“I’ve noticed a huge difference in his approach,” Brown said. “We had a sit-down chat Monday at ice level after practice Monday and he told me: ‘If I can’t help significantly right now (in Arizona), I want to do it here.’”
It’s that glass-half-full attitude that has Team Canada officials optimistic about Strome’s ability to educate the younger players on what to expect at the world junior, which takes place in Toronto and Montreal in less than a month.
After posting a poor 1-2-1 record in the preliminary round of the 2016 tournament in Helsinki, Finland, Team Canada faced a brutal quarterfinal match-up against the hosts and ended up dropping a heartbreaking 6-5 decision, stripping Strome and his teammates of the opportunity of playing for any medal, no matter what the colour.
According to Hockey Canada officials, no one took Canada’s early exit more to heart than Strome, who was crushed by the loss to Finland. His raw emotion is one of the reasons he is expected to be a top candidate to be named captain for the 2017 tournament along with Coyotes’ Lawson Crouse, who would be the favourite to wear the ‘C’ in the unlikely event Arizona makes him available to play.
With training camp just two weeks away, Strome, 19, feels Team Canada has some “unfinished business.”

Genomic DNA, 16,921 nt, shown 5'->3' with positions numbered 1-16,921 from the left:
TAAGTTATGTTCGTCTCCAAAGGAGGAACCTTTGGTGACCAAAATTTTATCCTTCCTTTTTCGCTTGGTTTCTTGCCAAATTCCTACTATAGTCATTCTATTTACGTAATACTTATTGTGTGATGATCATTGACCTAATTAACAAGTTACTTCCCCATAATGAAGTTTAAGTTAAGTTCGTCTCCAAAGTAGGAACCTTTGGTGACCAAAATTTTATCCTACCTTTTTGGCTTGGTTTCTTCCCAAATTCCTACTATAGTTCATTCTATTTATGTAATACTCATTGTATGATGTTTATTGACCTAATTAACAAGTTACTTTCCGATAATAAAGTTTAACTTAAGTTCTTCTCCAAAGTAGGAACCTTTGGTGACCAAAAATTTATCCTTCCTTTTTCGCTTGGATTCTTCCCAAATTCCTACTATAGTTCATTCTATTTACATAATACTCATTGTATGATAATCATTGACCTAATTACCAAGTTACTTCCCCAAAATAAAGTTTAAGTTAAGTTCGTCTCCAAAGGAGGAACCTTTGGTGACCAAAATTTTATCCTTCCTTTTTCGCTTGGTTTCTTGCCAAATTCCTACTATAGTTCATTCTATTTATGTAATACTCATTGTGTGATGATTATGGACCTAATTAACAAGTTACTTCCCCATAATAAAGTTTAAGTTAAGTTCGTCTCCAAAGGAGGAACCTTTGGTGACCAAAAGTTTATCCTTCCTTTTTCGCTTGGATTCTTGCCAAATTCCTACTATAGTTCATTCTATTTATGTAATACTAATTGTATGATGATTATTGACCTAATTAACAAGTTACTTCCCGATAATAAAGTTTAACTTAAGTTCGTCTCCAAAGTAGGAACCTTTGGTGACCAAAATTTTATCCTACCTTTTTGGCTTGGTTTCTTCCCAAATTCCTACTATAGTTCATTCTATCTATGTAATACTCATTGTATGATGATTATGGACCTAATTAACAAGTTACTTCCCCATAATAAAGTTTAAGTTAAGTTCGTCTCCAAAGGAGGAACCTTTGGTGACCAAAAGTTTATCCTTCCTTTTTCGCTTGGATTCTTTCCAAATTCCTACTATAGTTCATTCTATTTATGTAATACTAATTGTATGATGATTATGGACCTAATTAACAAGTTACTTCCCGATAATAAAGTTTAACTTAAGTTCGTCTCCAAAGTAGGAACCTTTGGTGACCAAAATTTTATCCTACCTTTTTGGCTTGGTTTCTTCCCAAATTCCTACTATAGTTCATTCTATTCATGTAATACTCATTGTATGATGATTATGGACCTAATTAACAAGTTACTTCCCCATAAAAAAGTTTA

“I want to stress to the young guys how hard this tournament is. I want them to know every game is important — otherwise you might end up with a tougher match-up in the quarters and semis than there needs to be. I want them to understand that the entire country will be watching and, even though there is pressure, it’s a good thing.
“The tournament is in Canada. The fans are going to be wild. Being from the Toronto area, I’ll have the chance to play in front of lots of friends and family. It’s going to be great.
“It’s all there in front of us. But to be successful, we can not take anything for granted.”
In the end, Strome says he is a much more “mature” player than he was during his previous stint in Erie. Those words are music to the ears of Team Canada officials, who will be relying in so many ways on the kid who has totalled 240 points over his past two full OHL seasons.
OH BROTHER, HOCKEY ISN’T EASY
The roller-coaster ride Dylan Strome is on right now is not an unfamiliar one to the young centre.
Given what older brother Ryan has been through the past couple of seasons, Dylan knows all too well how fickle life in pro hockey can be.
The fifth overall pick in the 2011 draft by the New York Islanders, Ryan Strome, 23, had a breakout season in 2014-15, compiling 50 points. But he regressed last season, one that included just 28 NHL points, a stint in the American Hockey League and three games as a healthy scratch during the playoffs.
The 2016-17 campaign has been just as turbulent, with Ryan Strome having been forced to watch his team’s past two games in civvies heading into play Wednesday.
“(Ryan) thinks it sucks, obviously, but he says you have to be a good teammate no matter what,” Dylan Strome said. “That’s what he passed on to me when I was sent down to Erie.
“Here’s a guy who scored tons of points in junior (106 in 2010-11), had a great second year with the Islanders and now is having a hard time. It just goes to show that you can’t take anything for granted.”